Antiestablishment approach has made him wildly popular at home, despite questions over drug war policies
By JAMES HOOKWAY
From President-elect Donald Trump to Brexit campaigner Nigel Farage, a wave of outsiders has radically altered their countries’ courses in recent months. Philippine President Rodrigo Duterte might be the most extreme example.
He shuns the trappings of state, often wearing simple shirts with the sleeves rolled up. Instead of living in the capital, Manila, he spends much of his time in Davao, the southern city he ran for years before being elected president in May.
One of the most telling moments came during a meet-and-greet with Filipino expatriates in Singapore recently. He told them not to bother calling him “Mr. President.” “Mayor,” he said, would do just fine.
Mr. Duterte’s entire presidency is built on the idea that he is an outsider restoring order to the corrupted corridors of power in the Philippines. He says his best-known policy, a war on drugs that so far has claimed the lives of more than 6,000 people, is necessary because the state has failed to tackle the problem.
Instead of cozying up to the U.S., the Philippines’ old colonial ruler, he has cut a more nationalist path, building up stronger ties with China instead and sending out feelers to Russia. If anyone gets in his way or criticizes him, Mr. Duterte is likely to call them a “son of a whore,” or worse.
This antiestablishment approach has made Mr. Duterte wildly popular at home. His approval ratings are over 80%, among the highest recorded for a Philippine leader. The country’s health secretary, Paulyn Ubial, credited a sharp reduction in firecracker injuries at New Year to the widespread fear that Mr. Duterte would deal harshly with anyone misusing fireworks.
Abroad, Mr. Duterte’s influence has rippled around the region. With America’s direction under Mr. Trump uncertain, other countries are now working to improve their own relationships with China, notably Malaysia and Vietnam. Mr. Duterte’s drug war has also coincided with Indonesian leader President Joko Widodo’s campaign to execute drugs offenders, albeit after they are tried and convicted.
Longer term, the question is whether the kind of policies that might serve a city such as Mr. Duterte’s are sufficient to guide a nation of over 100 million people.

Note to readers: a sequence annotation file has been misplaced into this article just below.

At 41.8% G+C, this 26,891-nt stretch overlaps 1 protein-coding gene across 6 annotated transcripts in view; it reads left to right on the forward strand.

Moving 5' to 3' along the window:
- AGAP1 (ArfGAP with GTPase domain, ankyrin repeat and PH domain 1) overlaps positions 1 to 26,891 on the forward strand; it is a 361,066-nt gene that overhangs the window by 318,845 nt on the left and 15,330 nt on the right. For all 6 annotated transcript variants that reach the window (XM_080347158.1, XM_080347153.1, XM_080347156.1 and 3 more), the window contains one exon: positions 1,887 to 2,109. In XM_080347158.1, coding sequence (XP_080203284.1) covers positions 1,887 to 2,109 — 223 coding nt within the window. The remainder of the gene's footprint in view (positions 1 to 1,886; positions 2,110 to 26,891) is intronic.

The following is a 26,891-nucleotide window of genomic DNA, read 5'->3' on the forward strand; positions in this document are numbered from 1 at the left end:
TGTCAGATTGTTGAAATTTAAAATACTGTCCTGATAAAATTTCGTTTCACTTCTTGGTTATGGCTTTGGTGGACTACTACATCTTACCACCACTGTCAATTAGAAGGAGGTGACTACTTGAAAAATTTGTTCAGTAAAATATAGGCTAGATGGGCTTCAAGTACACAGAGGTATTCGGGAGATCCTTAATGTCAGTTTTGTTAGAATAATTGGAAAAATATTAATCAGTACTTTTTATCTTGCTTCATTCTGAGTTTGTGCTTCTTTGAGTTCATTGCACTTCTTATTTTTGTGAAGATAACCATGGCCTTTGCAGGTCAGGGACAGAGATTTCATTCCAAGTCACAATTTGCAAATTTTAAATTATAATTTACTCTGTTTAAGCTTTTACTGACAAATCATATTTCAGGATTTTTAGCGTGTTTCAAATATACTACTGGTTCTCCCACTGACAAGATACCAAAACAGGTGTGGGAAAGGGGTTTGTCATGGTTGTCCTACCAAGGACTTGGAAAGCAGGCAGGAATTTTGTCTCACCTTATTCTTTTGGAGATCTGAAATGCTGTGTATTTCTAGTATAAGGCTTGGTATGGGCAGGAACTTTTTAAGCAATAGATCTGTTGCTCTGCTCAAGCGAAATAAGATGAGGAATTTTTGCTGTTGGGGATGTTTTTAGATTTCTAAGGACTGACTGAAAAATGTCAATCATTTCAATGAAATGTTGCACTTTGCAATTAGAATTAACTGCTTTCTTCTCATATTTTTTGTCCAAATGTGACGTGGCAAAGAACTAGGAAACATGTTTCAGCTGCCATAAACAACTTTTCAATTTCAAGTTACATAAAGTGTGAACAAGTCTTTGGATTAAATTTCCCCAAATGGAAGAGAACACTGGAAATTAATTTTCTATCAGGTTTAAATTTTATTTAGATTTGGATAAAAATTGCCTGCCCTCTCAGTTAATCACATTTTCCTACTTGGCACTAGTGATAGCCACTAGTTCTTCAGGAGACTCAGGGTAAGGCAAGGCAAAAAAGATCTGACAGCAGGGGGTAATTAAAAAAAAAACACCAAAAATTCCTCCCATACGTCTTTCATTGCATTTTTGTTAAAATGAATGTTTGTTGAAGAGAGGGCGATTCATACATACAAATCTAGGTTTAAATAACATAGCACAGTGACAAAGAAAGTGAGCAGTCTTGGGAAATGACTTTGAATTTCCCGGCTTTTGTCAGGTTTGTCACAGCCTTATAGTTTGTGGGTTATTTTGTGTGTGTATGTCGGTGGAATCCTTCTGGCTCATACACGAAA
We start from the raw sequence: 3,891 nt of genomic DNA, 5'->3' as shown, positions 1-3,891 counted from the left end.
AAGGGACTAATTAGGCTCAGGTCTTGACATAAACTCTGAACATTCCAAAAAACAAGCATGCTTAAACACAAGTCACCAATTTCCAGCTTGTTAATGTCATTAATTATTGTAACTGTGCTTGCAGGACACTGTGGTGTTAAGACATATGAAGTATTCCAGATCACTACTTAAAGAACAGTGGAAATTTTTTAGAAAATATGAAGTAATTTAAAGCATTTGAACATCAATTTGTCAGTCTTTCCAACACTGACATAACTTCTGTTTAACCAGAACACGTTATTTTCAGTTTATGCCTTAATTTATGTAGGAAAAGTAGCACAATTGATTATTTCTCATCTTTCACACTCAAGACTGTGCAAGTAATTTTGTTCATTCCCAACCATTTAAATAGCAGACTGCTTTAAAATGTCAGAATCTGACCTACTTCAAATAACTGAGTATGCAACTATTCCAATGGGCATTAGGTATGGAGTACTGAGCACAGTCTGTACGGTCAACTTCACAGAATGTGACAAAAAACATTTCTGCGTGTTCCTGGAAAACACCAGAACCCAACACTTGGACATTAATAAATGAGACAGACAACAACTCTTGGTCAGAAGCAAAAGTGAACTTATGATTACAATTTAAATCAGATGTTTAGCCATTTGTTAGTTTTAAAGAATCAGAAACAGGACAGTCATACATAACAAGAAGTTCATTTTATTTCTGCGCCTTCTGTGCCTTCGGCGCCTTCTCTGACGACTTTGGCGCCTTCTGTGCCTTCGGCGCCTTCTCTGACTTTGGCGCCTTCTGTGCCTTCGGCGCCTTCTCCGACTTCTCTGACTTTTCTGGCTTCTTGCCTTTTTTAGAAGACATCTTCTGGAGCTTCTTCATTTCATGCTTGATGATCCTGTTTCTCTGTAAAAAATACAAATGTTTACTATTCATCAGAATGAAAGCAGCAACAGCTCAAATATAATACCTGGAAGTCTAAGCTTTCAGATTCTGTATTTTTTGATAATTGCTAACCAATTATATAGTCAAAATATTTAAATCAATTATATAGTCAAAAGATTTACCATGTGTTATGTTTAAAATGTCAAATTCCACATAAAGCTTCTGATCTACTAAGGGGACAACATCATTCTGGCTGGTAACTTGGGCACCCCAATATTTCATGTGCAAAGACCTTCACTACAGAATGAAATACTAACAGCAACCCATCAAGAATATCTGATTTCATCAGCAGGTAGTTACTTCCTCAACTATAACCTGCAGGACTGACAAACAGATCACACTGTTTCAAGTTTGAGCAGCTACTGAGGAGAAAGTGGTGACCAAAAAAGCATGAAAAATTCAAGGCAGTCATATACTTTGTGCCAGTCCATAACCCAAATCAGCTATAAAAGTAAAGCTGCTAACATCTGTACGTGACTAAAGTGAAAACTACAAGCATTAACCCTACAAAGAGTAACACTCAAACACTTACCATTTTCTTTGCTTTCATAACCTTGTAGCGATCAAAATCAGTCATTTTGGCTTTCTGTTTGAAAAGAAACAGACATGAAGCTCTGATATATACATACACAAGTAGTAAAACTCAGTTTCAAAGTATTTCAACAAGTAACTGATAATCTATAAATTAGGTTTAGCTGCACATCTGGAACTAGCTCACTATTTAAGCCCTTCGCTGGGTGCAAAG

Besides the rising numbers of dead from his drug war and a better relationship with China, Mr. Duterte has achieved little else since becoming president in June.
His other big policy idea—creating a federal style of government that devolves power away from Manila—requires changing the country’s constitution. Political analysts say it will be a lengthy and contentious process that requires difficult compromises with Congress.
Nor have promised pay rises for soldiers, police officers and teachers materialized. At times, Mr. Duterte talks openly of stepping down before his single six-year term expires.
Some of Mr. Duterte’s sympathizers say he needs to develop a more rounded approach if he is to make his presidency a success. Senator Panfilo Lacson, a former national police chief who unsuccessfully ran for president in 2004, said Mr. Duterte “could very well be the best president we’ve ever had if he learns to discard some old habits of a mayor and develop some good traits of a national leader.”
Mr. Lacson suggested Mr. Duterte could do more to crack down on corruption in government and the country’s bureaucracy. Indian Prime Minister Narendra Modi has already attempted to do so by demonetizing high-value bank notes, while Chinese President Xi Jinping enhanced his own budding personality cult by going hard against graft.
But to start with, Mr. Lacson said, Mr. Duterte “can google ‘how to become a real statesman.’ ”
Write to James Hookway at email@example.com